In May 1963, more than 3,000 children were arrested in Birmingham, Ala., for participating in marches organized by civil-rights leaders, including Martin Luther King. The youngest of these was 9-year-old Audrey Faye Hendricks, who marched because she wanted access to the same basic things she saw white children enjoy. After being arrested, Hendricks spent a week in a jail cell normally reserved for adults. The experience turned her into a lifelong champion for equal rights. This engaging new picture books tells her story from her growing awareness of inequality to her participation in the march to her incarceration to the changes she personally witnessed as the lines created by segregation began to blur.
Muhammad Ali: A Champion Is Born by Gene Barretta, illustrated by Frank Morrison
Muhammad Ali aka "The Greatest," aka "The Louisville Lip," aka "The People's Champion" was certainly one of the biggest personalities to emerge from the world of professional sports. The details of his singular career are well known. Less well known, perhaps, is the reason Ali took up boxing. This vividly illustrated picture book tells that story. As a young boy, Ali (then known as Cassius Clay) had his bike stolen. He was so enraged that he told police officer Joe Martin that he was going to beat the thief to a bloody pulp. Martin's response was surprising: He told Ali in that case, he'd better learn to fight and invited the boy to begin working out in a local boxing gym. Initially mentored by Joe Martin, Ali immediately took to the sport and a future star and eventual activist was born.
Fancy Party Gowns: The Story of Fashion Designer Ann Cole Lowe by Deborah Blumenthal, illustrated by Laura Freeman
The great-granddaughter of a slave, Ann Cole Lowe rose from an impoverished Southern childhood to become the first African-American designer of haute couture. Best known for designing and creating Jacqueline Kennedy's iconic wedding dress (as well as the gowns for her bridesmaids), Lowe made another piece of civil-rights history when she delivered the dresses to the mansion where the reception was to be held. Told by the butler to enter through the back door, Lowe refused. If she wasn't allowed to walk through the front door like everyone else, Lowe told the butler, the bride would have to find herself another dress. The refrain that runs through the text sums up the grit that lifted Lowe above circumstances designed to keep her down: "Ann thought about what she could do, not what she couldn't change."
The Legendary Miss Lena Horne by Carole Boston Weatherford, illustrated by Elizabeth Zunan
Remembered by many for her silvery "Stormy Weather" voice and extraordinary beauty, Lena Horne was also an ardent supporter of the civil-rights movement. "You have to be taught to be second class," Horne said. "You're not born that way." A member of the NAACP from the age of 2, Horne was the first African American to be signed as a contract actress by a major movie studio. She turned down any role that reinforced racial stereotypes, refusing to play maids and mammies. As an entertainer, she was fully aware of the irony of her situation. Although Horne regularly performed as a headliner for all-white clubs, she and band members were not allowed to mingle with the audience. Furious that German POWs were seated before African-American soldiers at a performance during WWII, Horne entertained black servicemen at the base in Tuskegee, Ala., at her own expense. Later, she performed at civil-rights rallies and appeared with Martin Luther King at the March on Washington, where she uttered one word to the crowd of thousands: "Freedom."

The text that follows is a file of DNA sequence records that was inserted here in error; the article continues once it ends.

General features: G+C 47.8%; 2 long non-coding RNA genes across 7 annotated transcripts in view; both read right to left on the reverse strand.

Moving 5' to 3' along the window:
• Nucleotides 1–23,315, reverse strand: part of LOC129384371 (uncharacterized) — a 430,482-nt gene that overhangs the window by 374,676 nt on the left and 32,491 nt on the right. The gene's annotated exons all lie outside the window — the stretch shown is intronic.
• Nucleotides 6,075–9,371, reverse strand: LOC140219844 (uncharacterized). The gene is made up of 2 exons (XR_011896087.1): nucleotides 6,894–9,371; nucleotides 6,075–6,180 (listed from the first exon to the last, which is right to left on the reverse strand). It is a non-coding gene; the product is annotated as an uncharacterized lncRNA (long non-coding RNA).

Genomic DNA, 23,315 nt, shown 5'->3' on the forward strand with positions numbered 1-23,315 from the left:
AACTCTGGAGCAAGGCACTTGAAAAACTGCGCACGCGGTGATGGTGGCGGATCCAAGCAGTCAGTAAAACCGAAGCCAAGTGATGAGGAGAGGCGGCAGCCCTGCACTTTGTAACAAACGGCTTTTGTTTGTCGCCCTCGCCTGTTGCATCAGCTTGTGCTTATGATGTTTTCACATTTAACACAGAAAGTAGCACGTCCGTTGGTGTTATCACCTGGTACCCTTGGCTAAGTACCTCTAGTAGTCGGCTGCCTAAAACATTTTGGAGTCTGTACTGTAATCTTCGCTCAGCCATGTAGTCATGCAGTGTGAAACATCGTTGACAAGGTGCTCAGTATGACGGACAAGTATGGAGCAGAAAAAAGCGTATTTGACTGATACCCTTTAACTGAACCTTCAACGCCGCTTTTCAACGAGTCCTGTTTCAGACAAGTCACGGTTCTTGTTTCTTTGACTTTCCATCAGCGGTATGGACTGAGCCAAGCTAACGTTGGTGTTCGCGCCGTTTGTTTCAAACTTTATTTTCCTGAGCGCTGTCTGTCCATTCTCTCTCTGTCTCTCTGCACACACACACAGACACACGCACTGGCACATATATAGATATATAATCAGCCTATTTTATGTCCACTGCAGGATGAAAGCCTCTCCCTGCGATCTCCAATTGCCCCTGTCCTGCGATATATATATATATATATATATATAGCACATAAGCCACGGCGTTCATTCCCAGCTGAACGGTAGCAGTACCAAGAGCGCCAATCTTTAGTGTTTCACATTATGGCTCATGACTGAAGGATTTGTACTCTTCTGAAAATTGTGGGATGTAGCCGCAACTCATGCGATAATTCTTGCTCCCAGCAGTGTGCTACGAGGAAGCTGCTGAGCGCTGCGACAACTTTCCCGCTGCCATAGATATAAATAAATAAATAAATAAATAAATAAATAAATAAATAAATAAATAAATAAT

Freedom Over Me: Eleven Slaves, Their Lives and Dreams by Ashley Bryan
Perhaps the most stunning and sobering of the books listed here, "Freedom Over Me" isn't strictly a biography. Rather, it's based on historical documents detailing the sale of an estate, including its 11 slaves, identified only by their names and genders, as well as the amount of money for which they were sold. Three-time Coretta Scott King Award winner Ashley Bryan has given voice to these individuals by imagining their lives, both in America and in Africa before they were captured and sold into slavery. Here, for instance, are the words of Charlotte: "As a child in Africa, I shaped things from river clay cups, bowls, animals. The village potter taught me. She fired my pieces in her kiln. My fingers were never still. I cut reeds and grasses, wove them into mats and baskets. This became my work. In the Big House [referring to the estate home] I make baskets shaped for all purposes. I work hard to fill the estate's needs and outside orders that profit the estate's income and reputation."